I see that RC27 was released last night and so this morning I immediately started flashing my mesh network with my Marco-Polo mesh heartbeat testing code to keep this mesh stability testing going.
First, I update my Argon gateway. Of course the mesh drops and all the nodes are blinking green; that’s to be expected. After a lengthy magenta blinking session on the Argon, the device comes back up and starts running user code again.
The mesh did not recover automatically. All the nodes went blinking green. Not until I reset one of the Xenons did the rest of the devices almost immediately give a quick cyan flash and then breathing cyan. Strange that the mesh didn’t recover by itself and strange resetting only one Xenon recovered the whole mesh network.
Then I start updating the nodes. The first node I flashed caused the entire mesh network to drop. The Argon was running the heartbeat code, the nodes were responding (indicated by the “beating” D7), but the Argon wasn’t receiving the responses. I assume this was because of the code flashing to the updating node bogging down the limited bandwidth of the mesh network. On a subsequent flash, I accidentally flashed one of the nodes with RC26 (which it already had) because I wasn’t paying attention to switch the OS target in the WebIDE. When I did that RC26 flash, the response latency went up to about 400ms, but the mesh stayed up and all node responses were received. Flashing RC27 on subsequent nodes didn’t seem to degrade the mesh network as much. On those subsequent flashes, it seemed that 3 out of 4 nodes were responding as I expected and continued to respond while a single node was going through the flashing magenta sequence.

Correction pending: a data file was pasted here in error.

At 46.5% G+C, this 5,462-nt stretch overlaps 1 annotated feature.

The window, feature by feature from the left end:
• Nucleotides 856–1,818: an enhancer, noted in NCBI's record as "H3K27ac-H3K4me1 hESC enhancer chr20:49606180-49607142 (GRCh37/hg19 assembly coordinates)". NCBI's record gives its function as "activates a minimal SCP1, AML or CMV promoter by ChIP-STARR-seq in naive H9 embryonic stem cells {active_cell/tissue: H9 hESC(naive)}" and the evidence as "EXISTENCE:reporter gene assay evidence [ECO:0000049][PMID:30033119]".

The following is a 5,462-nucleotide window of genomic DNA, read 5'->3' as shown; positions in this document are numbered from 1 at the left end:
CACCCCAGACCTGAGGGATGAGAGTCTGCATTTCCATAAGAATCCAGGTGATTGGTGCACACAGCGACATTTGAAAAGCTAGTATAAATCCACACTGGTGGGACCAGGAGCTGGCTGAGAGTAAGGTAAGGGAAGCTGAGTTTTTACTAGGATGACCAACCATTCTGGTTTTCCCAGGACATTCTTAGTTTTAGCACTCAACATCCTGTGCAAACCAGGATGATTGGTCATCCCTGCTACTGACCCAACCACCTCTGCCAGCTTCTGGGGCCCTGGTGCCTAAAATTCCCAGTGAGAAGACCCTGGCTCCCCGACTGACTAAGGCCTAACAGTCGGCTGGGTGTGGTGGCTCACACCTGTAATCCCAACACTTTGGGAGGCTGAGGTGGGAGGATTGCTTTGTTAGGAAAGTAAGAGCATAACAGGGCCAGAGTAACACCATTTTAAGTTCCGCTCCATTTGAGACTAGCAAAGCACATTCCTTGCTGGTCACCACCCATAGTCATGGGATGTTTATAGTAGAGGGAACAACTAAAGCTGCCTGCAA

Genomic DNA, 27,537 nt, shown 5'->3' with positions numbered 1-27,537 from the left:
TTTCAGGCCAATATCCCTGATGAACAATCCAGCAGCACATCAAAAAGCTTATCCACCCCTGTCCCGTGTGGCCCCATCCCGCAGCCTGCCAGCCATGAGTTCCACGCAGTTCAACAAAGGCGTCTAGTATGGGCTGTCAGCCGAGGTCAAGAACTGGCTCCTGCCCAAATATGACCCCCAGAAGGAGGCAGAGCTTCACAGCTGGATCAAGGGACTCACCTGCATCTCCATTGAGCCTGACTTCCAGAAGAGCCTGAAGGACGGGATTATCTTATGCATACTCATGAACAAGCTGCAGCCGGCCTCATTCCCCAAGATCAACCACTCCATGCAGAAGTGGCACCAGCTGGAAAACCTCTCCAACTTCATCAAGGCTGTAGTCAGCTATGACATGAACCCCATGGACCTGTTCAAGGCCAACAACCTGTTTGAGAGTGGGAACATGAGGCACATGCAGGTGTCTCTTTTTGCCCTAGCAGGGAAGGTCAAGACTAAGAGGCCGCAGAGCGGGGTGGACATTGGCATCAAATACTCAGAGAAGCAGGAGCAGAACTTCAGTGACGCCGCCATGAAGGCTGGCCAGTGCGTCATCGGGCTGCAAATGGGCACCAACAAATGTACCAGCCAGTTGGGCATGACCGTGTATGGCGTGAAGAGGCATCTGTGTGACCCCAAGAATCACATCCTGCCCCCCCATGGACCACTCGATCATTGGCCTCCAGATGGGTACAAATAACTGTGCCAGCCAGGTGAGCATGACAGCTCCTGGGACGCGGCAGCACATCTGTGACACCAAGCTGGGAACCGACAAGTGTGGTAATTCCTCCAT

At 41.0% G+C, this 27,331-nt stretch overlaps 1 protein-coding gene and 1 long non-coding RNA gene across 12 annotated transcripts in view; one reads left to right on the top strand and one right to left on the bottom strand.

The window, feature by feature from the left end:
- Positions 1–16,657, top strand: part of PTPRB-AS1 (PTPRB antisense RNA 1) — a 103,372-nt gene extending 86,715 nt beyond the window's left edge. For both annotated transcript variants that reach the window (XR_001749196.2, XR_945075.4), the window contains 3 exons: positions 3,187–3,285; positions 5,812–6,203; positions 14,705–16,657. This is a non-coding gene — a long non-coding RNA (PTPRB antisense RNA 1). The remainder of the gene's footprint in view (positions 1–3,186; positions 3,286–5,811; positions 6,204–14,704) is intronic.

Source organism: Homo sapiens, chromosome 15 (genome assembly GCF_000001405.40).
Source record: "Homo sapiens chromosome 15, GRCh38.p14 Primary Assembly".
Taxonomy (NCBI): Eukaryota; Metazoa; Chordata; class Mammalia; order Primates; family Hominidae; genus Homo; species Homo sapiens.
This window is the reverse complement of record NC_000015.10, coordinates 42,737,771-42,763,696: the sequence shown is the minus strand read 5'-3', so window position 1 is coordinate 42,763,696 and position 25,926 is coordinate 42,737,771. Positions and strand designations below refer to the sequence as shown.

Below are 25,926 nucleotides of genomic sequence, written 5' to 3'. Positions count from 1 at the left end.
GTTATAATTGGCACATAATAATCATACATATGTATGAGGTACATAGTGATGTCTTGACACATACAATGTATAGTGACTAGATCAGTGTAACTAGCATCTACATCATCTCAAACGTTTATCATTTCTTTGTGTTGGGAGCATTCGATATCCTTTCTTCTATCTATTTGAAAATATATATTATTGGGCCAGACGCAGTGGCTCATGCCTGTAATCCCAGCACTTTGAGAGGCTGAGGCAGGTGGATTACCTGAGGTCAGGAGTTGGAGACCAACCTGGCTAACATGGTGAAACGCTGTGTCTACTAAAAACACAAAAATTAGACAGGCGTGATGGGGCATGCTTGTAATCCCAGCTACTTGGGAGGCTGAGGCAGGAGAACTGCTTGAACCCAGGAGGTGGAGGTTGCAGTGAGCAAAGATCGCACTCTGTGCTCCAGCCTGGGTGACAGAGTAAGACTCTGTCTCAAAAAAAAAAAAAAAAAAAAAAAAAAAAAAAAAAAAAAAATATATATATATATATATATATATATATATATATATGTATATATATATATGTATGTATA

The point is, if you are running critical mesh communications, an OTA flash of new user code will cause some latency. However, an OTA flash of new user code that also requires a device OS change may cause significant degradation of the mesh network while the self-healer updates the device.
This also poses an interesting problem for updating a mesh network that is part of a “product” (when that functionality comes around). It wouldn’t be advantageous for every mesh node to try to flash OTA all at the same time. I am currently doing a “rolling upgrade” by manually selecting a single node to flash one-at-a-time. The product updates for mesh might have to use a similar approach to make sure every node gets its OTA while not causing excessive failures due to bandwidth limitations.